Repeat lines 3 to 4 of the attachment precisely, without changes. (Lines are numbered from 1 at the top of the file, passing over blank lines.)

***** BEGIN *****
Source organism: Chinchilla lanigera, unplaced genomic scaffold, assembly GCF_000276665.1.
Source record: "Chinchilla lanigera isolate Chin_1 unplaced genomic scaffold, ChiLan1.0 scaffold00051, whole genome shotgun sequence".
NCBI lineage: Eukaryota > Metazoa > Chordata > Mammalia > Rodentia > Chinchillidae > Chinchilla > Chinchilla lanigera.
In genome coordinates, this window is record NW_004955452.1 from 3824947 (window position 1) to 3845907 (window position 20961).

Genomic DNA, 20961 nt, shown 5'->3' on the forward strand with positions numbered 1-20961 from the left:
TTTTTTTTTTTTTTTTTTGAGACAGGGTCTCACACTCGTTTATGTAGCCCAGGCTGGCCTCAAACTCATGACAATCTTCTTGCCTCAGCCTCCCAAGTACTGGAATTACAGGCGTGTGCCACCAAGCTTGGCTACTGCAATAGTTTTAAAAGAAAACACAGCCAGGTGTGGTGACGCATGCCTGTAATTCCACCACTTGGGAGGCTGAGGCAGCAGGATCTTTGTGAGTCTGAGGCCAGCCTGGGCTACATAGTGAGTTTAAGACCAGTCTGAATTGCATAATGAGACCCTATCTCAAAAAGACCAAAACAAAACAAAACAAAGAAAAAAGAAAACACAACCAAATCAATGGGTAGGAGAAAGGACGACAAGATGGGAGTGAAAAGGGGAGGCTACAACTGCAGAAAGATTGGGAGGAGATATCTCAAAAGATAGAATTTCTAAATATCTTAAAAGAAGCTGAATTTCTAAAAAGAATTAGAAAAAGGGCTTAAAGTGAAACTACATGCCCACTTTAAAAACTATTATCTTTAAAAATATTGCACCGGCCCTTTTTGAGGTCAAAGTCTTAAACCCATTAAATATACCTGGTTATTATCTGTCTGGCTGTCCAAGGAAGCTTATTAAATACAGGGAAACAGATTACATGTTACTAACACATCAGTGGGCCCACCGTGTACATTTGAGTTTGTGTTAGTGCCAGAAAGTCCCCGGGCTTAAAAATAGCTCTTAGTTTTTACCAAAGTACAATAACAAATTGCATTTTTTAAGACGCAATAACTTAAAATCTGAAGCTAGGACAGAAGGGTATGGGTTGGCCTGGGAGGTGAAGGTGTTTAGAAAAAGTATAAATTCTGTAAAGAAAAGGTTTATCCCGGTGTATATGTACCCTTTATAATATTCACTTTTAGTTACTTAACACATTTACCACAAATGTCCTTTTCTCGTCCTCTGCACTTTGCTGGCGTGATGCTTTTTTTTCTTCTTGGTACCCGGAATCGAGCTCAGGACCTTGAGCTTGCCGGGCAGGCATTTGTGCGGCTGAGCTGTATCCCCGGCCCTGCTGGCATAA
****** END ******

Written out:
NCBI lineage: Eukaryota > Metazoa > Chordata > Mammalia > Rodentia > Chinchillidae > Chinchilla > Chinchilla lanigera.
In genome coordinates, this window is record NW_004955452.1 from 3824947 (window position 1) to 3845907 (window position 20961).